New Research and Development / Production Methods


Inventions led to greater productivity in the workplace and a larger variety of mass produced products in the average home. Most research and development in this time related to either technology or transportation.

Research

A growing number of business leaders found the need to have sponsors because sponsors allowed them to keep up with the rapid changes in industry. General electric was one of the first corporate laboratories in the 1900s, but they were followed closely by many others. This new research method led to a decline in government support for research, decentralization of funding sources, and ensured that research would go in multiple directions. Also, with this new way of research, a separation between engineers and scientists formed. Engineers worked to provide technology for the commercial laboratories, while scientists scorned the idea of them. However, some scientists did join with commercial laboratories and the engineers within. Also with these new research ideas came a transformation to higher education. Universities multiplied all through the entire United States along with lower level schools. The connection between universities and college expanded greatly in this time period, enough so that a partnership began to form between education and commercialization.

Production

"Scientific management," often called "Taylorism" after Frederick Winslow Taylor, became popular. These ideas were extremely controversial. He advised employers so subdivide tasks, thus leading to the employers greater control of a work place. Mass production, or the assembly line alos became very popular in this time period.

Inventions
Two miners standing in front of a railroad engine.
Two miners standing in front of a railroad engine.

The telegraph, invented by Samuel F. B. Morse in 1844, was the first radical change in the speed of communications. By the Civil War, railroads and telegraphs were standard parts of modern living. In 1866, Cyrus W. Field improved the transatlantic cable and made it possible to send messages across the sea. Field's cables linked all continents of the world in instantaneous, global communication. These cables were soon to be improved again by Alexander Graham Bell in 1876 when he invented what would be known as the telephone.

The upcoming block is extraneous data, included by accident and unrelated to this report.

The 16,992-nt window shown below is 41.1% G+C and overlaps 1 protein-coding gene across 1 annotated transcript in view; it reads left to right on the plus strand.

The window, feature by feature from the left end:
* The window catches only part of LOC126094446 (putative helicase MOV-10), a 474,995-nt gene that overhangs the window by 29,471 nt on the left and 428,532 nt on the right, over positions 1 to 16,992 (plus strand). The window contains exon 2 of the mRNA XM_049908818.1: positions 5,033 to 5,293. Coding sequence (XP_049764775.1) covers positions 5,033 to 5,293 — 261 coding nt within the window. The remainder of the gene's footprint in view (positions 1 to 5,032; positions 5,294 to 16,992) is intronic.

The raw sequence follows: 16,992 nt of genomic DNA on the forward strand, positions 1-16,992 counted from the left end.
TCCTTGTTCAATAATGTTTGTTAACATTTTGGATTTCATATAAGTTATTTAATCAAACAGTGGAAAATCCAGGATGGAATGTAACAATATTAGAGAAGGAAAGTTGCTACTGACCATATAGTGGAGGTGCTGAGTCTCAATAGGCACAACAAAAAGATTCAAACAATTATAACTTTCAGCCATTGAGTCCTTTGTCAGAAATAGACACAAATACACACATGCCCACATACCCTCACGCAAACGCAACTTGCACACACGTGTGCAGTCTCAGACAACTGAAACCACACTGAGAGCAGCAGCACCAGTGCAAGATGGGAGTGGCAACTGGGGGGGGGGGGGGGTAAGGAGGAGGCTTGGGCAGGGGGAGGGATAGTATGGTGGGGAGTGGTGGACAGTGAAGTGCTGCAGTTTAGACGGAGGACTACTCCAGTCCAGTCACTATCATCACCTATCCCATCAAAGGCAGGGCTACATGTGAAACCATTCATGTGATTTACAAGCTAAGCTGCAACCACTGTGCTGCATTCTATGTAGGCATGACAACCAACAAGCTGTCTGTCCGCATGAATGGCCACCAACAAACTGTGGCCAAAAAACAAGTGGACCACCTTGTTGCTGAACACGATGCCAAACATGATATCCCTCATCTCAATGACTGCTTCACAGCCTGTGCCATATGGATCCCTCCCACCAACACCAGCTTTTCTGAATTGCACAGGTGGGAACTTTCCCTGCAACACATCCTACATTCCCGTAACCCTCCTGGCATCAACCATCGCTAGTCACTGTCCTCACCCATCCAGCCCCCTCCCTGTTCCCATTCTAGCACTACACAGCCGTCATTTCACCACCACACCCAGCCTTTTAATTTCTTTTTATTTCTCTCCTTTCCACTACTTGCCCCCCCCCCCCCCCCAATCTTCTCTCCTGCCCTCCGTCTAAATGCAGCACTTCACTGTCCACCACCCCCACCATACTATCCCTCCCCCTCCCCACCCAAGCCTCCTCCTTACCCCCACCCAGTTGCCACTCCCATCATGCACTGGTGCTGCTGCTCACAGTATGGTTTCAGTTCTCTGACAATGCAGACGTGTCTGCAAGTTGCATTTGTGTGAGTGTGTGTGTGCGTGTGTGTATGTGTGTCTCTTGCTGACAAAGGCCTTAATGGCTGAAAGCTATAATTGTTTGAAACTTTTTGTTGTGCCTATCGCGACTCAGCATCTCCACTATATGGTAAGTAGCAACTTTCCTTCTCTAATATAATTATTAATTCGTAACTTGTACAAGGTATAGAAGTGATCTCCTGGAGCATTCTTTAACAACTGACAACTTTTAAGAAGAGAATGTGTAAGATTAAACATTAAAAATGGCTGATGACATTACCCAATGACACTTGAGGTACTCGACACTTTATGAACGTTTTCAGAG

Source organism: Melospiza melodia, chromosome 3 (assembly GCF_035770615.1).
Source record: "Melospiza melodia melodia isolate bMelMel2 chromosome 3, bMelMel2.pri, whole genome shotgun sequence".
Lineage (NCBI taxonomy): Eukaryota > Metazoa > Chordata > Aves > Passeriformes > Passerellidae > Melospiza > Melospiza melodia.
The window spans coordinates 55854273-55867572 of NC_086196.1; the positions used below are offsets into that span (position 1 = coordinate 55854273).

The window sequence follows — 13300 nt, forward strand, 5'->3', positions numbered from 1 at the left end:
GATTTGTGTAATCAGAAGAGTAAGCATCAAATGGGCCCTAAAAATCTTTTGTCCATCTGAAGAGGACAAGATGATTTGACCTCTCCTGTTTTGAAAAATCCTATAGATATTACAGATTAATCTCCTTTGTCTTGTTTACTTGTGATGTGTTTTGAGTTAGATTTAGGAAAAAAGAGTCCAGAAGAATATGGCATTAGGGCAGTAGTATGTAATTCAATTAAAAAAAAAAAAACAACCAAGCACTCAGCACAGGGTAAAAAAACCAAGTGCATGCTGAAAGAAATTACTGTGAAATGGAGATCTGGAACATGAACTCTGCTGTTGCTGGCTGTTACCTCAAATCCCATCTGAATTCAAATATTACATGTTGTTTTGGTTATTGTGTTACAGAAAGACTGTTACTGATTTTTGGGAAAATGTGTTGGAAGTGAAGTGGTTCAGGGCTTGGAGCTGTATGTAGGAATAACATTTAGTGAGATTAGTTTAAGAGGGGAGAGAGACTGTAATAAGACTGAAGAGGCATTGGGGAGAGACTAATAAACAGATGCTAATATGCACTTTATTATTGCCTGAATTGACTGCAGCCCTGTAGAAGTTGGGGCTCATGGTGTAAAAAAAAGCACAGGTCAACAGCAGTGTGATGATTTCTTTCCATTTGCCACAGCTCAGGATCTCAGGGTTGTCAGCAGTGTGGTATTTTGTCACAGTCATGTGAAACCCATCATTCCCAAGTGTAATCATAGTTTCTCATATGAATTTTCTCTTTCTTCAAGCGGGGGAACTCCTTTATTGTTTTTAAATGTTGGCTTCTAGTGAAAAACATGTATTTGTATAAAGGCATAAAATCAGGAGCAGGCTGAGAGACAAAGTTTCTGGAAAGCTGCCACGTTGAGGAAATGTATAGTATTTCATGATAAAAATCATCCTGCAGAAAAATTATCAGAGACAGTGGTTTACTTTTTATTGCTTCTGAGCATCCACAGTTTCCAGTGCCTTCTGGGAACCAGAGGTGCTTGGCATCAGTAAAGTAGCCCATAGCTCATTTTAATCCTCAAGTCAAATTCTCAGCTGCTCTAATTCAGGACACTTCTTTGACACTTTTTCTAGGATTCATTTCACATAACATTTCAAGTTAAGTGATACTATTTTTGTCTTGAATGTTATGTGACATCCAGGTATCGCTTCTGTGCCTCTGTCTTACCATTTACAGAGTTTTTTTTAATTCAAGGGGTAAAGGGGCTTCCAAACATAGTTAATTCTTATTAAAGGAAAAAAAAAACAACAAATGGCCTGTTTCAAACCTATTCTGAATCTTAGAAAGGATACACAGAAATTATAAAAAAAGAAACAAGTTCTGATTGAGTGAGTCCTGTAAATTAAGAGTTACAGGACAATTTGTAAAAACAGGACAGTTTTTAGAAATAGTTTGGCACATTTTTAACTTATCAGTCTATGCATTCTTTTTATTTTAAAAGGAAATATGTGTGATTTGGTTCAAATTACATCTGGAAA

Other important inventions included:
An early telephone.
An early telephone.

  • The Typewriter in 1867 by Christopher Latham Sholes
  • The Cash Register in 1879 by James Ritty
  • The Calculating Machine in 1887 by Theodore Simpson
  • The Adding Machine in 1888 by William Seward Burrough
  • The Kodak Camera in 1888 by George Eastman
  • The Fountain Pen in 1884 by Lewis E. Waterman
  • The Safety Razor and Blade in 1895 by King Gillette


Thomas Edison
Thomas Edison
Thomas Edison

Edison began as a telegraph operator. By 1869, he had already patented his first invention, a machine for recording votes. The success he recieved in 1869 allowed him to establish a laboratory in Menlo Park, New Jersey. Edison patented thousands of inventions from Menlo Park, including the photograph, the incandescent lamp, an electric light bulb, the dynamo for generating electric power, the mimeograph machine, and the motion picture camera.




George Westinghouse
George Westinghouse
George Westinghouse

Another inventor who patented more than 400 inventions. He was responsible for developing the air break for railroads in 1869 and a transformer for producing high-voltage alternating current in 1885. The tranformer made the lighting of cities and the operation of electric streetcars, subways, and electrically powered machinery and appliances available.








Bibliography

AMSCO text book
http://en.wikipedia.org/wiki/Adding_machine

http://en.wikipedia.org/wiki/Cash_register

http://www.ideafinder.com/history/inventions/typrwriter.htm

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